Central Karoo – Camdeboo National Park

About the Birding

The Camdeboo National Park (formerly the Karoo Nature Reserve IBA) encompasses 14 500 hectares and is unusual in that it virtually surrounds the historic town of Graaff-Reinet. Located in the southern foothills of the arcing Sneeuberg range on the central Great Karoo plains, the park is largely mountainous, ranging in altitude from 805 m a.s.l. at the Sundays River to the impressive peaks of Spandaukop (1 316 m a.s.l.), Valley of Desolation (1 399 m a.s.l.) and the tallest in the region, Drie Koppe (1 565 m a.s.l.), in the east.

The northern edge of the Camdeboo Plain is located within the park. This plain forms a large basin that is sharply dissected by the Sundays River and its tributaries, the Vöel, Melk, Klip and Swart rivers. The Nqweba Dam, on the Sundays River, also lies within the park and covers 1 000 hectares when full. Camdeboo National Park is broadly split into two main sections – a main game viewing area, and the Valley of Desolation. Arid to semi-desert conditions prevail throughout. Much of the landscape is typical of the Karoo, with dolerite sills capping steeply sloping sandstone koppies. Deep alluvial soils are subject to erosion on the valley floors. The park’s vegetation is transitional between the characteristic scrub of the Great Karoo and the typical thornveld and bush clumps of the Eastern Cape, which accounts for the considerable diversity of veld types found here. The vegetation on the lower slopes of the mountains, especially the north-facing slopes, comprises dense stands of succulent mountain scrub characterised by spekboom. Extensive overgrazing by merino sheep since the middle of the 19th century has resulted in the conversion of sections of grassland into karroid scrub.

Camdeboo National Park has been ranked as an IBA site due to the large roost of Lesser kestrel near the town’s railway station, the numbers of Ground Woodpecker which occur in the kloofs and rocky gorges, and the Karoo plains which support flocks of the regal Blue Crane. Apart from these birds, the reserve supports roughly 250 species across its diverse array of habitats. The lowland karroid plains are particularly good for bustards, and Camdeboo National Park is one of the few areas in South Africa where Kori, Ludwig’s and Denham’s Bustard all co-occur. Also look for Karoo Korhaan in these open, stony areas – usually seen as 2 or 3 birds together. Blue Korhaan is, however, surprisingly absent. Dry plains in the main game viewing area should also be searched for the delightful Rufous-eared warbler – which prefers low shrubland – though its habit of hopping or dashing across open areas with tail-cocked may give the impression of a rodent!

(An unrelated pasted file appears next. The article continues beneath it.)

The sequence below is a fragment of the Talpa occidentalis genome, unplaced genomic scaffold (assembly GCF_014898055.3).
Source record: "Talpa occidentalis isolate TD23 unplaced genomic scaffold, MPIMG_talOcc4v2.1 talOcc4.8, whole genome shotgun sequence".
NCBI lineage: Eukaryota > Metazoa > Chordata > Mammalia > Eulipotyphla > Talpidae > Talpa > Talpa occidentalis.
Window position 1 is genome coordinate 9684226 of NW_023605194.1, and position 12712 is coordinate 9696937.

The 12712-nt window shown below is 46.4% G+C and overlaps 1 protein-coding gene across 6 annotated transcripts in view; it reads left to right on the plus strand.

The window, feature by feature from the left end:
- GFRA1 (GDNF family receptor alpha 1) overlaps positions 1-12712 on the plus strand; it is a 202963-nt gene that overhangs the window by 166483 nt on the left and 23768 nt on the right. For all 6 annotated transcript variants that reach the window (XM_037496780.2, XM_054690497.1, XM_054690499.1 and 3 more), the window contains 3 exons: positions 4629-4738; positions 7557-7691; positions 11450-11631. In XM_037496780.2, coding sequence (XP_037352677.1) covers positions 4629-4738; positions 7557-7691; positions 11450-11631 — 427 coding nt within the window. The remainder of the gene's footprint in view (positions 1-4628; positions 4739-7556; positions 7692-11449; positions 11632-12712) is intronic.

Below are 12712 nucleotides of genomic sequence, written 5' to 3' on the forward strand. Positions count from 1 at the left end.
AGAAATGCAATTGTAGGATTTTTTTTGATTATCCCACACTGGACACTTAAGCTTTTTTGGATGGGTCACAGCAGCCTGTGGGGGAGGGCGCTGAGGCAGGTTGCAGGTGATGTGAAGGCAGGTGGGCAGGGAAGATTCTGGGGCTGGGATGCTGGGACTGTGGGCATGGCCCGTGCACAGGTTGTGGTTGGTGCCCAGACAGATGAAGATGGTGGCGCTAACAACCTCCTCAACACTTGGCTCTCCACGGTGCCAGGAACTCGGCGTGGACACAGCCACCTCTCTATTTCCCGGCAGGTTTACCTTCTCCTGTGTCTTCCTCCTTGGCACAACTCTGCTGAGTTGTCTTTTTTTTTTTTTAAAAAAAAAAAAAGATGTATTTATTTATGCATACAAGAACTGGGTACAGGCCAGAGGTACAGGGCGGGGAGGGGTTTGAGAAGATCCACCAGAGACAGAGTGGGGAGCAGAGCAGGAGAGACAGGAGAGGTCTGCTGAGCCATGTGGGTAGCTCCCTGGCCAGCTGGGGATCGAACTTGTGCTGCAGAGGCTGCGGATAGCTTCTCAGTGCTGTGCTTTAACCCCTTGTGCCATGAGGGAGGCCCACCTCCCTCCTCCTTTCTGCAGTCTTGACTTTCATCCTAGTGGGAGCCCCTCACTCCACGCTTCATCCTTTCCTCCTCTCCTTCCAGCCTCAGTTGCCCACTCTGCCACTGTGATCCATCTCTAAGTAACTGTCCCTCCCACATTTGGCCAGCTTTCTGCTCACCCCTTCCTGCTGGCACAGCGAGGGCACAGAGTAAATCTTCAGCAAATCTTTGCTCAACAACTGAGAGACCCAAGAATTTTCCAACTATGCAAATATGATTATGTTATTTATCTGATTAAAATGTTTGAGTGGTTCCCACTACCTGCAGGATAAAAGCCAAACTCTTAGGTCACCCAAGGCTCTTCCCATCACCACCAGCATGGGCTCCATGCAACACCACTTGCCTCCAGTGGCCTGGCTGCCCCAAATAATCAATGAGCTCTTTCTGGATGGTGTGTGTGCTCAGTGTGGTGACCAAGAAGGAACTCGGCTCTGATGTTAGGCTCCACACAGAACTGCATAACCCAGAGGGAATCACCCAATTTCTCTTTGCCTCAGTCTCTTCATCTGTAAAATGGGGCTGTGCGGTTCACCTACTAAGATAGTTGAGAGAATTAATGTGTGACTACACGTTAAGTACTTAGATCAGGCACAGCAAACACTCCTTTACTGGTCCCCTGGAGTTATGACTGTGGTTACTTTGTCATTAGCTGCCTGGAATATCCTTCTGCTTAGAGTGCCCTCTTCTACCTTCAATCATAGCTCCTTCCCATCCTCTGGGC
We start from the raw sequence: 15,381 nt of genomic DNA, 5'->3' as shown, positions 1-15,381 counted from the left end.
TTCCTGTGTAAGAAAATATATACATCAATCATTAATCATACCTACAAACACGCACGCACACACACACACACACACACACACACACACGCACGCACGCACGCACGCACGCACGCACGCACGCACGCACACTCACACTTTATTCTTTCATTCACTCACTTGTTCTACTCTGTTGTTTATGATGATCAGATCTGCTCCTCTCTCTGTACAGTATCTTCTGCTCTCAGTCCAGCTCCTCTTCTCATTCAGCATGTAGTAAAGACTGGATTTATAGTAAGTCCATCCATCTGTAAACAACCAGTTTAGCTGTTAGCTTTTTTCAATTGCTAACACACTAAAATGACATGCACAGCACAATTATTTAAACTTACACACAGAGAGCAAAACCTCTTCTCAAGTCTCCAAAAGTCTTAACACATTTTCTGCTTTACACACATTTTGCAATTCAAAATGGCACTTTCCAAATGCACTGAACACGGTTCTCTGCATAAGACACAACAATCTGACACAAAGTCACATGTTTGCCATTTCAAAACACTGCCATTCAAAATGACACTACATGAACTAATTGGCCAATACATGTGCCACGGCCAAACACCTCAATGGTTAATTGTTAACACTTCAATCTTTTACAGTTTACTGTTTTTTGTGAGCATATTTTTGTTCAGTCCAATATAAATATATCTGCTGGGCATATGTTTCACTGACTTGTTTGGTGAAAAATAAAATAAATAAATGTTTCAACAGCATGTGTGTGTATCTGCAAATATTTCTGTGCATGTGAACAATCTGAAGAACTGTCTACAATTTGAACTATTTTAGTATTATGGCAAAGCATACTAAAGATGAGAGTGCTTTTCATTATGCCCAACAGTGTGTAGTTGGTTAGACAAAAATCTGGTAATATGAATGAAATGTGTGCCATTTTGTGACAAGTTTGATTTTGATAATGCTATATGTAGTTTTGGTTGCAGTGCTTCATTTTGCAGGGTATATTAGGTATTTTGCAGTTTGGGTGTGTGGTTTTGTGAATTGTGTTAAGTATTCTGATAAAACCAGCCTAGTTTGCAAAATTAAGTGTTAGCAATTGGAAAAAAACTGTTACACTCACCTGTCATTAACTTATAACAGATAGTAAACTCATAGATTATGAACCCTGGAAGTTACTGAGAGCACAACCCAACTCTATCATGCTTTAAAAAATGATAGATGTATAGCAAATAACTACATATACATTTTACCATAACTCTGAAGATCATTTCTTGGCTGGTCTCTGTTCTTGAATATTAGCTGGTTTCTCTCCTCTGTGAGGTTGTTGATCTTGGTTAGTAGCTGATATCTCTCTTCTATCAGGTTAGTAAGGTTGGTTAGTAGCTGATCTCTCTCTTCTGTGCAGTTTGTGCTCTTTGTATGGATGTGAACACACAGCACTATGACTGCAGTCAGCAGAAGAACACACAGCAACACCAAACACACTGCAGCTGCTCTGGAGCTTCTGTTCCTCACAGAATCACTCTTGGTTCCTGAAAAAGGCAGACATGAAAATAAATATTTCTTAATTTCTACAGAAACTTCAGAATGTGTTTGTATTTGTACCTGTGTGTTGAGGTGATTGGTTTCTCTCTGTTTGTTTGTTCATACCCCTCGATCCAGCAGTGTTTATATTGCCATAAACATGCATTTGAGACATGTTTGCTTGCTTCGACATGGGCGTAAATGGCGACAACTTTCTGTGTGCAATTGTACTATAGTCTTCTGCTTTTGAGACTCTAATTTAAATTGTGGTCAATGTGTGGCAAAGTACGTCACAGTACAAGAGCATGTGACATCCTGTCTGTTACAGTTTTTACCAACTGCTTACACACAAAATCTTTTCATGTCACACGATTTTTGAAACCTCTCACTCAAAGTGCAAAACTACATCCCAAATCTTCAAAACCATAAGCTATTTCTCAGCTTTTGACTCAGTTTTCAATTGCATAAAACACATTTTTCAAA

The Acacia riverine woodland is good for Namaqua Warbler, Layard’s Warbler, Grey Tit, Fairy Flycatcher, Pririt Batis and the highly gregarious Scaly-feathered finch. Pale-winged Starlings are inhabitants of rocky areas, especially around the Valley of Desolation, along with Cape Rock-thrush. Natural springs are the best place to wait for seedeaters, in particular Red-billed Firefinch, White-throated & Black-headed Canary.
The Nqeba Dam is occasionally visited by small flocks of Greater and Lesser Flamingo and both Baillon’s Crake and African Grass Owl have occurred historically. Other notable species include the Glossy Ibis, Great Crested Grebe, and an assortment of waterfowl. The muddy edges support impressive numbers of Palearctic migrant waders in the summer months.

Birds-of-prey are common throughout the reserve. Pale Chanting Goshawk is especially conspicuous, usually perched atop trees or telephone poles. The impressive Verreaux’s Eagle is also regularly sighted, especially from the Valley of Desolation where several pairs are known to breed. Gabar Goshawk prefer dense stands of acacia and are regularly seen hunting besides water-points.

Mammals that can be seen in the reserve include Springbuck, Cape Mountain Zebra, Cape Buffalo, Common Eland, Red Hartebeest, Black Wildebeest and Blesbuck. Numerous smaller mammals are also present – Cape porcupine, Cape fox, Bat-eared fox, Aardwolf and Aardvark amongst others. The Plain Mountain Adder has a minuscule range and is confined to the Sneeuberg near Graaff-Reinet; it may occur within Camdeboo National Park. The park supports Karoo Dwarf Chameleon, Boulenger’s Padloper, Greater Padloper, Tent Tortoise, Angulate Tortoise, Spotted House Snake, Cape Crag Lizard, Cape Thick-toed Gecko, Bibron’s Thick-toed Gecko, Spotted Thick-toed Gecko and Marico Thick-toed Gecko. The park also occurs within the range of the following species and is likely to support most of them: Cape Rock elephant Shrew, Grant’s Rock Mouse, Karoo Sandveld Lizard and Burchell’s Sand Lizard.